It’s been more than a year since we opened our Novelis Global Research & Technology Center in Kennesaw, Georgia. Here we answer a few questions about why we created the center and progress we’ve made since it opened:
Why did Novelis create the Center?
A: Innovation and sustainability are the foundation of Novelis’ strategy and will be critical drivers of our growth. As such, our R&D efforts need to be aligned with our customers’ priorities and driven by real business needs. To make that a reality, we decided to create a global hub where our metallurgists, scientists and engineers can work together under one roof – and be close to the global commercial and operational teams at our world headquarters just a few miles away in Atlanta. Our new R&T Center is dedicated to creating the product and process innovations that will keep Novelis at the forefront of our industry.
How do Novelis’ research and development priorities align with Novelis’ sustainability objectives?
A: They are inextricably linked. A huge portion of our R&D efforts are aimed at responding to sustainability drivers, such as using aluminum to reduce the weight of vehicles and improve fuel economy, or developing new alloys for packaging and consumer electronics that use more recycled material. We also are doing a lot of work that will help Novelis reach its goal recycling goals. We fundamentally believe that sustainability will be a key differentiator and competitive advantage for our company – and that innovation is key to unlocking it.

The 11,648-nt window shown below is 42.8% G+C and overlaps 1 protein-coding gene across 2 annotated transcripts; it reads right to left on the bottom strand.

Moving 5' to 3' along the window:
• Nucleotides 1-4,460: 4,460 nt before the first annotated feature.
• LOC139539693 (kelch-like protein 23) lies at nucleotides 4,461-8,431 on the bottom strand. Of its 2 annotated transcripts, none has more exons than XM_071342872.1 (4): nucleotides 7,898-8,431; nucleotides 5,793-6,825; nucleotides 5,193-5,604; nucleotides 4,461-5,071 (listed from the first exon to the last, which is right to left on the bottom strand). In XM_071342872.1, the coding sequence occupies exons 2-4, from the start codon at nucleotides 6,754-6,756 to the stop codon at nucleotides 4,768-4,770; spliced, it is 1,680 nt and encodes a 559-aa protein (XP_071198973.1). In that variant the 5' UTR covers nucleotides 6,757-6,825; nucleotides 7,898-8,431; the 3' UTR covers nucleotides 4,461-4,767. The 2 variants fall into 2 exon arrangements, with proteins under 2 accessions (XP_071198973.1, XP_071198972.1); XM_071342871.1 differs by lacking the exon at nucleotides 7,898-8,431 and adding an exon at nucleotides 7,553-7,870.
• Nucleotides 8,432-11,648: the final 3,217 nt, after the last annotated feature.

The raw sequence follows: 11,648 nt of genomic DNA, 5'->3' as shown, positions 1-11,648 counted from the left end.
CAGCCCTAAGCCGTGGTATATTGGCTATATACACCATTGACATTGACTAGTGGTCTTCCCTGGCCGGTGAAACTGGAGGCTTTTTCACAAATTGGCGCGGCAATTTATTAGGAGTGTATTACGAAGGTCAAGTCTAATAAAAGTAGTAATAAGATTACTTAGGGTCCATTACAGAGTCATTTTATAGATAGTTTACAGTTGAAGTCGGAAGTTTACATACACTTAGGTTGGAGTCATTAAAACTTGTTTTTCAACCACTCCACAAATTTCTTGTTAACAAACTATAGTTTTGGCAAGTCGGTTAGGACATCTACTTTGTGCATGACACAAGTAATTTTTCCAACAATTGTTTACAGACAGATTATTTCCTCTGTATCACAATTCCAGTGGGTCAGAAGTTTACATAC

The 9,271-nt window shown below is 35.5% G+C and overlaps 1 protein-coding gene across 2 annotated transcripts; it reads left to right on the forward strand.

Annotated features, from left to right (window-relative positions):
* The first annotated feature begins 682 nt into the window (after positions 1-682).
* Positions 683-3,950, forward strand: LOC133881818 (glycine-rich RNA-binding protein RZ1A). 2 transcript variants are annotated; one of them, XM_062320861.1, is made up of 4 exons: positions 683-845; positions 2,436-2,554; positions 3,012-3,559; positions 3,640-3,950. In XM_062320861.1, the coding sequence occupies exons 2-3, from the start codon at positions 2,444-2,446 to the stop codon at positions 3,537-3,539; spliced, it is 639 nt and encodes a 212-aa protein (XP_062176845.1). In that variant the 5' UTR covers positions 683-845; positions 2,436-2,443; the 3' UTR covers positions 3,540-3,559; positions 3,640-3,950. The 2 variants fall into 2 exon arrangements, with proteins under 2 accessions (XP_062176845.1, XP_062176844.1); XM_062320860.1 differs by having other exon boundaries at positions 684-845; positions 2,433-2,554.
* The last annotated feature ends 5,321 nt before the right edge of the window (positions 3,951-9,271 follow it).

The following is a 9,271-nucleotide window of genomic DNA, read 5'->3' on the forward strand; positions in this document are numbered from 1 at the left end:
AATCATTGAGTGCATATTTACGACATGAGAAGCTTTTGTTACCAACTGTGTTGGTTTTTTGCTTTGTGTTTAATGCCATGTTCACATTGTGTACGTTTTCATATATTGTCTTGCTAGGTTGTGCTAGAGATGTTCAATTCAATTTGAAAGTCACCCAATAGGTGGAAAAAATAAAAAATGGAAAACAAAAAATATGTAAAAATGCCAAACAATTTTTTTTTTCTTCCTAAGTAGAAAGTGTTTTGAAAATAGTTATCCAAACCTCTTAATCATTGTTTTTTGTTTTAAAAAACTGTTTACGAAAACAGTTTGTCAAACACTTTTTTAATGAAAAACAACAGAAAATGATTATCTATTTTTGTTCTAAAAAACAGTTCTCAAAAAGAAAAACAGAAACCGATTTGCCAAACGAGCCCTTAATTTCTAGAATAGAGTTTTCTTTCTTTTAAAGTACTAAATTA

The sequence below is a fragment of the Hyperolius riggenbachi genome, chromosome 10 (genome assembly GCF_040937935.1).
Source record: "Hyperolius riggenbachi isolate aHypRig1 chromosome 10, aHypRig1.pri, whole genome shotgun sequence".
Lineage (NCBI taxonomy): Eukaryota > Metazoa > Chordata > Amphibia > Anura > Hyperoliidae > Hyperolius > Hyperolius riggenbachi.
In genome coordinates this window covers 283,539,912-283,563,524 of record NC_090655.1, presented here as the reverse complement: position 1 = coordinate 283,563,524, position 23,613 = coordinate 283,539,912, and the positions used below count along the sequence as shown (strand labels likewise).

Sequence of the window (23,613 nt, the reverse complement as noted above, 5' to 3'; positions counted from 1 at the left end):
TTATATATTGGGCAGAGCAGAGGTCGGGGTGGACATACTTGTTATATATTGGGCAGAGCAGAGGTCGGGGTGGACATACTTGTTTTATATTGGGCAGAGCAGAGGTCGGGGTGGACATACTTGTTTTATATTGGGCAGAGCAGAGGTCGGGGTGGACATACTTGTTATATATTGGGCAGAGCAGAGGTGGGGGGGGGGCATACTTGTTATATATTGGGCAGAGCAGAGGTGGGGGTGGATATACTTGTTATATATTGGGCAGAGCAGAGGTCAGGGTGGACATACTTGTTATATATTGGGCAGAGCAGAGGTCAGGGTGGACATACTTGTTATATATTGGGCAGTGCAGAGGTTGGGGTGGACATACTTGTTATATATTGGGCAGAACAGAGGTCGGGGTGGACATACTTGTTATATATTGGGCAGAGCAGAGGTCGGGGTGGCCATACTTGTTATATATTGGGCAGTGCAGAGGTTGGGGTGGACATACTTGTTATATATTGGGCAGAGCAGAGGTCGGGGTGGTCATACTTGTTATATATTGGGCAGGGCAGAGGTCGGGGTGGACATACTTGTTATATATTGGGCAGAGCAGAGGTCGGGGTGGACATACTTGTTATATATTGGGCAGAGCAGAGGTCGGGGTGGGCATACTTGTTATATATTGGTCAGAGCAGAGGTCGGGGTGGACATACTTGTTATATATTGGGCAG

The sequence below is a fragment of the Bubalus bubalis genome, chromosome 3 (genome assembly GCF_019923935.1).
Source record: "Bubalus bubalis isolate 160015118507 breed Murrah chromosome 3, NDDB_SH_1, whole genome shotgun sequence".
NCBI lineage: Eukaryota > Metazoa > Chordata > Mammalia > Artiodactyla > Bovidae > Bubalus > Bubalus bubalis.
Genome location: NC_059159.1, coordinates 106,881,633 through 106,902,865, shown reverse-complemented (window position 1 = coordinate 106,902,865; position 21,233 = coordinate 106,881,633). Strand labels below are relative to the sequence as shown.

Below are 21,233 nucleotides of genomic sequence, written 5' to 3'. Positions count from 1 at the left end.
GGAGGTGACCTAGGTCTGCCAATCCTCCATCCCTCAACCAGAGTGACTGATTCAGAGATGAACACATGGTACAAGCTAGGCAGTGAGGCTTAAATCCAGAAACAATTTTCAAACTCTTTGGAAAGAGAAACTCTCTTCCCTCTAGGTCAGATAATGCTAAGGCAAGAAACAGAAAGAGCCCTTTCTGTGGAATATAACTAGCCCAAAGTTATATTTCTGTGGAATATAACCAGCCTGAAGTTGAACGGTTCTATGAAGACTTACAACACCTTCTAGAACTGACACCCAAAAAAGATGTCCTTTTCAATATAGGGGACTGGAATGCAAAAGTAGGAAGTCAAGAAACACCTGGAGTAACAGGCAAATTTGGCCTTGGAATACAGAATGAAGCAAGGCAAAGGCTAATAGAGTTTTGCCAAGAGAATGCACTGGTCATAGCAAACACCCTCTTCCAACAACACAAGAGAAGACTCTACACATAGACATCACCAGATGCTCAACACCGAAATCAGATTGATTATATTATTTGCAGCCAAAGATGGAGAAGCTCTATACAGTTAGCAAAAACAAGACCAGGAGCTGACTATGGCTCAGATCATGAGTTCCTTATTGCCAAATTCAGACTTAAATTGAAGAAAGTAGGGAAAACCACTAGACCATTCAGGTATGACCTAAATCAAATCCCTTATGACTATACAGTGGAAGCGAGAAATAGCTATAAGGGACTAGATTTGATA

From a technology standpoint, what do you see as the biggest sustainability challenges facing Novelis?
A: On the process side, dross, a byproduct which forms on the surface of aluminum during melting is a big challenge. More than 70% of Novelis’ landfilled waste currently results from the production of dross during the melting process, and as we continue to expand our recycling operations, we are going to generate more dross. In the last year, we’ve made some headway on this issue with the development of new proprietary technology that speeds up the melting process and reduces dross generation. However, we know this is going to continue to be a big challenge as we work toward our zero-waste-to-landfill goal. On the product side, one of the biggest challenges will be finding and developing the technology to collect, sort and process more varied and dirtier kinds of scrap – that is, scrap that has been contaminated with food waste, trash and dirt. This is going to be a growing issue for us as we source more scrap from emerging economies where the recycling infrastructure isn’t as well developed.
This blog post was updated on January 15, 2016.